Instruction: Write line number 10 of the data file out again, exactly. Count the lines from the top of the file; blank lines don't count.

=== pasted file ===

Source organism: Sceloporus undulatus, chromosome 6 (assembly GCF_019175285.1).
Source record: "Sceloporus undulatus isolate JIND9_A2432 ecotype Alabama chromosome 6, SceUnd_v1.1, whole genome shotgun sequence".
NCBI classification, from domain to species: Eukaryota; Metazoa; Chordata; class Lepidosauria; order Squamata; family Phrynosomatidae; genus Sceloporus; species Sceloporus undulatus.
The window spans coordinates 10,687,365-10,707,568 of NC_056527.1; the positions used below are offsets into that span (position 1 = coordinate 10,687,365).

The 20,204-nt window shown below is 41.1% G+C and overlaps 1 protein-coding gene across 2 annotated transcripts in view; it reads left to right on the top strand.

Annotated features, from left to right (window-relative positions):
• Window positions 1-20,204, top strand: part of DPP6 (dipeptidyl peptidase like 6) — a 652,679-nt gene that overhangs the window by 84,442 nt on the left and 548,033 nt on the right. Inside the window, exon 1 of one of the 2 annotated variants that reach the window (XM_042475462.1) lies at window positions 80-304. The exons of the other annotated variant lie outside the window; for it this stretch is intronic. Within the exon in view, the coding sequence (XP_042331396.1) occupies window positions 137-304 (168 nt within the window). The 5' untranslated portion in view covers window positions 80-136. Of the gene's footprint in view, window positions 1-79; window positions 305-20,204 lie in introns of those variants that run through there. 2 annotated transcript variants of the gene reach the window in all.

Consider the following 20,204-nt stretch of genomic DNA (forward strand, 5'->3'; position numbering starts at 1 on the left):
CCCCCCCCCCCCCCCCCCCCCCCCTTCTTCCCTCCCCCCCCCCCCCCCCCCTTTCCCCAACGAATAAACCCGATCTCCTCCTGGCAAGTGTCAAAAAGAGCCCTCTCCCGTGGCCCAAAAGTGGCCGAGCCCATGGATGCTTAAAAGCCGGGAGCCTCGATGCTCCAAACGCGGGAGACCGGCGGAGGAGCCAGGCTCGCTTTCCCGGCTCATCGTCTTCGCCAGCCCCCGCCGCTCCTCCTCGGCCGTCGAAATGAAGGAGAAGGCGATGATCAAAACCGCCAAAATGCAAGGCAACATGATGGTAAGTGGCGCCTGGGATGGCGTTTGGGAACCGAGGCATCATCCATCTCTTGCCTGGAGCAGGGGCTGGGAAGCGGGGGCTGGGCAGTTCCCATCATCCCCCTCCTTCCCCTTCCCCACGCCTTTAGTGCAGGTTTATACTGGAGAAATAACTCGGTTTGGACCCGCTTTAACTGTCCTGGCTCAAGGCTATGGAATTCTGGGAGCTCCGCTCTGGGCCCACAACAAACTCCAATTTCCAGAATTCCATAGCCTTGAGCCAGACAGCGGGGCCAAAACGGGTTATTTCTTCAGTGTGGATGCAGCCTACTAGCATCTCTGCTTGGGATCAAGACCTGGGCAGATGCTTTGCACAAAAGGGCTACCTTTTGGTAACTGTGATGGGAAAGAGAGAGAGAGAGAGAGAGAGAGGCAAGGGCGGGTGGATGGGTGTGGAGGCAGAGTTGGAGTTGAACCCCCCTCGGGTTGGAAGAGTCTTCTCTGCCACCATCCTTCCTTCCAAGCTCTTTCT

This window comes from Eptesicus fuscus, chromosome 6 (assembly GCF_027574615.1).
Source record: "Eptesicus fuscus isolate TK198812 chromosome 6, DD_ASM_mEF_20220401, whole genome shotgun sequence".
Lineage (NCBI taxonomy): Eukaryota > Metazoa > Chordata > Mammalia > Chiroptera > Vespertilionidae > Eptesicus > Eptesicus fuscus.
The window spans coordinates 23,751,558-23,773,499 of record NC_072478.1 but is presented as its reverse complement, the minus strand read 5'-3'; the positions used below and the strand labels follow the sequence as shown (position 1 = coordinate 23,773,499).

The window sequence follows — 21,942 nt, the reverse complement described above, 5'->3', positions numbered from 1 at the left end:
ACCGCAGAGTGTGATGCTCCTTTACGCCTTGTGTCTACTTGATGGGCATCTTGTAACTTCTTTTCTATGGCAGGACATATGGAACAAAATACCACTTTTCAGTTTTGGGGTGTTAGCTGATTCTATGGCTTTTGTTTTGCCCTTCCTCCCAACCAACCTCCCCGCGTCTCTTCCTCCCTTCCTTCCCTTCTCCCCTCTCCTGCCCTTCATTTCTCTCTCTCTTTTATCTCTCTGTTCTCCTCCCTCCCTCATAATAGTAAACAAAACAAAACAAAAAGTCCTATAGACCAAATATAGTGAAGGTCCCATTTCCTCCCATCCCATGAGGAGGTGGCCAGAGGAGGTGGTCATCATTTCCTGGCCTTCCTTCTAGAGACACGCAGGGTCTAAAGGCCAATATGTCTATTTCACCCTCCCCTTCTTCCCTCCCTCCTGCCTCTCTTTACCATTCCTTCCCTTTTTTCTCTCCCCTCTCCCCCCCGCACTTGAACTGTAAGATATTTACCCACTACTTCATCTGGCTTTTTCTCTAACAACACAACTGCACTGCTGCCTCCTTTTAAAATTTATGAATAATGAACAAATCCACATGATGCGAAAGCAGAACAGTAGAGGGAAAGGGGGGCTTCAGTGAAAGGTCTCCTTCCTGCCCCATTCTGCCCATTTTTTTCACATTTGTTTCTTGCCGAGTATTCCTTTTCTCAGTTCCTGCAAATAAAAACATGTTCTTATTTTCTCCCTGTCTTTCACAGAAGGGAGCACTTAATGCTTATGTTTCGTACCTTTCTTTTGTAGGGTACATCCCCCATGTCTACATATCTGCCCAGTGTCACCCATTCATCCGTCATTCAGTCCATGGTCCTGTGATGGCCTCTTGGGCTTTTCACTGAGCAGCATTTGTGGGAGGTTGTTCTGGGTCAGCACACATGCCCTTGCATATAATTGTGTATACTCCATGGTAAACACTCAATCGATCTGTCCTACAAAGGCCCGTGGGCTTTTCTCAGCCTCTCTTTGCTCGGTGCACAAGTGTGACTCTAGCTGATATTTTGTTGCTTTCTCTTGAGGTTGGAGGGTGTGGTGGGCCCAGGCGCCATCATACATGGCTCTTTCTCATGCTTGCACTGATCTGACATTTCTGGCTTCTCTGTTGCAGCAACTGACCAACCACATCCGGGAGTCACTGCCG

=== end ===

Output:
This window comes from Eptesicus fuscus, chromosome 6 (assembly GCF_027574615.1).